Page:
Report on the Workshop ‘Varying Fundamental Constants’
Motivation & Aims
The deepest enigma of modern physics is whether or not there are any fundamental scalar fields in nature. Although there are widely accepted theories in particle physics and cosmology which rely on them, neither side has so far produced any direct and definitive evidence. On the other hand, Einstein gravity does not contain any scalar fields. This is a very remarkable fact, because almost any consistent gravitational theory that one can think of will have them.
Recent developments suggest that scalar fields are just as important in cosmology. Among other roles, they are the preferred explanation for the recently claimed variations of what have been considered fundamental constants of nature. Varying fundamental constants directly map the dynamics of the underlying cosmological scalar fields, and the large redshift lever arm afforded by a range of observational techniques in astrophysics and cosmology combined with local laboratory measurements can be used to optimally probe gravity on large and small scales, as well as providing crucial indirect clues on the presence of extra dimensions and ultimately string theory itself.
Varying fundamental constants are part of ESA and ESO science drivers for next generation of facilities, so closer interactions between theorists, observational astronomers, cosmologists and atomic physicists will be crucial for progress in the field. There are controversial claims of a 5-sigma detection of a smaller value of the fine-structure constant, and of a 3-sigma detection of a larger value of the electron-to-proton mass ratio, which are contradicted by analyses of other groups. Meanwhile laboratory measurements find null results, as do other astrophysical probes. Given the potential implications, it is important to shed light on this controversy. Confirmation of these variations would immediately imply a violation of the Einstein Equivalence Principle, signalling the breakdown of the concept of gravity as geometry and pointing to undiscovered gravitational physics.
We planned the workshop with the aim of bringing together representatives from the key groups working on this topic, to devise a strategy for a thorough inter-disciplinary study of varying constants, combining theoretical expectations and predictions, astrophysical observations (from the ground and space) and local experiments (mostly with atomic clocks, either in ground laboratories or in microgravity). A specific goal was the discussion of a proposal for a European research network on this topic.
The Workshop & Outcomes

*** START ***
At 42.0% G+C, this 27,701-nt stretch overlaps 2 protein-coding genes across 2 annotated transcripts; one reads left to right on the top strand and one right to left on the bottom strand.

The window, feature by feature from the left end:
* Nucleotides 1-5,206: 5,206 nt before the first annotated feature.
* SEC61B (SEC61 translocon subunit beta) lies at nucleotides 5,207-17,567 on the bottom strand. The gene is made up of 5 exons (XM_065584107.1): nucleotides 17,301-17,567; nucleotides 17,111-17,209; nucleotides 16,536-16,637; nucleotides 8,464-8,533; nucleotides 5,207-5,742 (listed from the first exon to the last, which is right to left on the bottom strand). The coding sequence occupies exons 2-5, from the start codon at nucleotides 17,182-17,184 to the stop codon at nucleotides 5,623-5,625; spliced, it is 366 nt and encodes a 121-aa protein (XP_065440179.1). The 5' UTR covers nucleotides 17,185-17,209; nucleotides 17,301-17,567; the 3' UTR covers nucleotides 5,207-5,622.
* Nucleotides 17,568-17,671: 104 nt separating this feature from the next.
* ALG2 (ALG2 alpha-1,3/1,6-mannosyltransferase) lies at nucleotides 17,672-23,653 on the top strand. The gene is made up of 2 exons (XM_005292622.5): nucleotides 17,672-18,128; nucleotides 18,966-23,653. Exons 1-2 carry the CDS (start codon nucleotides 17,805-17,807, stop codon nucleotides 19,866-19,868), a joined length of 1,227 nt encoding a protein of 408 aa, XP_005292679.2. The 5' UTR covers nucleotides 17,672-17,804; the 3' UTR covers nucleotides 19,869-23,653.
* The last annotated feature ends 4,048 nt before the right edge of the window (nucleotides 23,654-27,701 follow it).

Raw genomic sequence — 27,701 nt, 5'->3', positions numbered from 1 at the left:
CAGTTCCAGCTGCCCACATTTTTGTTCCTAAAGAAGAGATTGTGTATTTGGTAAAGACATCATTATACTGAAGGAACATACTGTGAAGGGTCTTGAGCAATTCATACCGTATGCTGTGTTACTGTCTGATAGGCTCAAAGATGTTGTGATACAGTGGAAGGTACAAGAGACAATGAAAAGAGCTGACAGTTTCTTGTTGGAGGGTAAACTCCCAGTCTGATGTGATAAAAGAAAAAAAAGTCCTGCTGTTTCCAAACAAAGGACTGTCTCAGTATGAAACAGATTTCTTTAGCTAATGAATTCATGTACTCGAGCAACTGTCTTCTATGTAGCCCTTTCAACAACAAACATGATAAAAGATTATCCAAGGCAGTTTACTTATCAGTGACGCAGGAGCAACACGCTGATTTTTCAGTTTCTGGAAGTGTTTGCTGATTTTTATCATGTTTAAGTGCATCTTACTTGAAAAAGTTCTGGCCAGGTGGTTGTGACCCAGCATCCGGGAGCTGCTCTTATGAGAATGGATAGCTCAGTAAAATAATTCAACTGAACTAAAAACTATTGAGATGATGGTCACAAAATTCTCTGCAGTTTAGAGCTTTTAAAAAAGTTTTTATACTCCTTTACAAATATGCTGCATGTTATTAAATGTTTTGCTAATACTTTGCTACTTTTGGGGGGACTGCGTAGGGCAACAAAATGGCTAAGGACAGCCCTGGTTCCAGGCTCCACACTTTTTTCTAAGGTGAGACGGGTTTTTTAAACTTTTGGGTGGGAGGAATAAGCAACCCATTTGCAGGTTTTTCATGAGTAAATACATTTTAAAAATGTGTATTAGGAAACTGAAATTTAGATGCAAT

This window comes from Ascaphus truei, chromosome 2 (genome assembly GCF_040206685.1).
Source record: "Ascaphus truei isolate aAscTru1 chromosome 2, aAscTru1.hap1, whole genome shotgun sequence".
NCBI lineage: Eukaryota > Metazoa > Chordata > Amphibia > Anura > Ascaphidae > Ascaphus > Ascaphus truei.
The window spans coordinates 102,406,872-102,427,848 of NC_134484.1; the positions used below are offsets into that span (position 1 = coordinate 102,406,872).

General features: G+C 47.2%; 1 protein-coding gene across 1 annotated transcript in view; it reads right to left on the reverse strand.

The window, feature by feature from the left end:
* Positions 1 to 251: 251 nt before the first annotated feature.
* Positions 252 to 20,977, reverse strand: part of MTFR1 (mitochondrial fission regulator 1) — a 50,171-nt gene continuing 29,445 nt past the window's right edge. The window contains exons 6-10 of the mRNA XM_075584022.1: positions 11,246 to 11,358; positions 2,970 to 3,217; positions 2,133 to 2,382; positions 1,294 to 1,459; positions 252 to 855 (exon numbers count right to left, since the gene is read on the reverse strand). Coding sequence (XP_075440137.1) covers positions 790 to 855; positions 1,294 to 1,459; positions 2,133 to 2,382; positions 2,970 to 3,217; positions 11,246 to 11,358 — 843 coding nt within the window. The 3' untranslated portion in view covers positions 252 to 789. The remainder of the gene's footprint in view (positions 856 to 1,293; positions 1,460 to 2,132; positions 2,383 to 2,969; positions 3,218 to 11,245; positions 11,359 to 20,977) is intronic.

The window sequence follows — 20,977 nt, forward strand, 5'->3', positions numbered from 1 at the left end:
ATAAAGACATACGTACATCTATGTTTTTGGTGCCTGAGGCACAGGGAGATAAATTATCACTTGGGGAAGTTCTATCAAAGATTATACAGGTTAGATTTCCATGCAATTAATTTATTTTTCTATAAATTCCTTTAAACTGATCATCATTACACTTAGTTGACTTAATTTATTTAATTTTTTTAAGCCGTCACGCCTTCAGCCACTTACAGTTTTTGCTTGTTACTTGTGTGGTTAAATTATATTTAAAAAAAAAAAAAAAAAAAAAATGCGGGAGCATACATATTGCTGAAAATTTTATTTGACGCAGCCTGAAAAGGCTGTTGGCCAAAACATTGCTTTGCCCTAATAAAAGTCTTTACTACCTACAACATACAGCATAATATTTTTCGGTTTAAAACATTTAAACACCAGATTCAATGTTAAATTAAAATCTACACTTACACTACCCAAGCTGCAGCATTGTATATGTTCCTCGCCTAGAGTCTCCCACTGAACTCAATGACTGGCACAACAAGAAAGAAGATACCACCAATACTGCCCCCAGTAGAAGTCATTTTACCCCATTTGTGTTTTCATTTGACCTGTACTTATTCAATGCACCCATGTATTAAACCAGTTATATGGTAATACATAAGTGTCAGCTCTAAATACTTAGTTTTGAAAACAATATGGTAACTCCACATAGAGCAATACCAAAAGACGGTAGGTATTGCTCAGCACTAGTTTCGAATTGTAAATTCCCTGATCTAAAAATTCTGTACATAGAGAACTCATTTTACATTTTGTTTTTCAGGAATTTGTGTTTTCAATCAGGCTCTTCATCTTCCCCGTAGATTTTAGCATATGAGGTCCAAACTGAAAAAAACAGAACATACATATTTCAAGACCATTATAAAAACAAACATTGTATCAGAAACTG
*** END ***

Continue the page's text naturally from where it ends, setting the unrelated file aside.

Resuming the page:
There were a total of 46 registered participants, of which 20 were students or young post-docs. Given the goals of the meeting, we had a series of review talks in the mornings (10 in total – one of the scheduled reviewers cancelled at the last minute and it proved impossible to replace him), while in the afternoons were split into tutorials for the junior participants and discussion sessions for the senior participants.
Broadly speaking the first morning was devoted to particle physics and cosmology aspects, the second to astrophysical observations (the subject of the ongoing controversy) and the third to local laboratory measurements. The tutorials (each lasting a total of 3 hours) also addressed each of these three areas.
The review talks and tutorials have almost all been recorded, and the audio files are available on the workshop web-page together with pdf versions of the presentation slides. The quality of the recordings was very high and we would like to suggest to the Lorentz Center staff to encourage others to do the same, since it provides a unique service to the rest of the academic community in The Netherlands and elsewhere.
The interaction between researchers and students coming from different areas was extremely fruitful, and was greaitly aided by the friendly atmosphere of the Lorentz Center. The workshop allowed the participants to gain a deeper understanding of the key issues at the forefront of research in this emerging field, as well as of the strengths and weaknesses of the European community as a whole. This was crucial for the discussions of future Eruopean-wide activities.
The main outcome of the workshop was the decision to submit a proposal in reply to the ESF call for EUROCORES Research Themes. The orgnizational details were decided during the three days of the workshop, and a significant part of the proposal was also written there. This proposal has now been submitted, and we await its outcome in the fall.
We are most grateful for the generous finacial support of the Lorentz Center, and particularly for agreeing to host the workshop at fairly short notice. The fact that such an ideal venue is available and can organize things very quickly as an opportunity suddenly arises is one of the great strengths of the Lorentz Center. The workshop would not have been possible without the help, constructive suggestions and support of Henriette Jensenius, Martje Kruk and Corrie Kuster through the various stages of the organization. We look forward to new developments in this emerging field, and to discussing them again in the future at the Lorentz Center.
Carlos Martins (CAUP, Porto, Portugal)
Jarle Brinchmann (Leiden Sterrewacht, the Netherlands)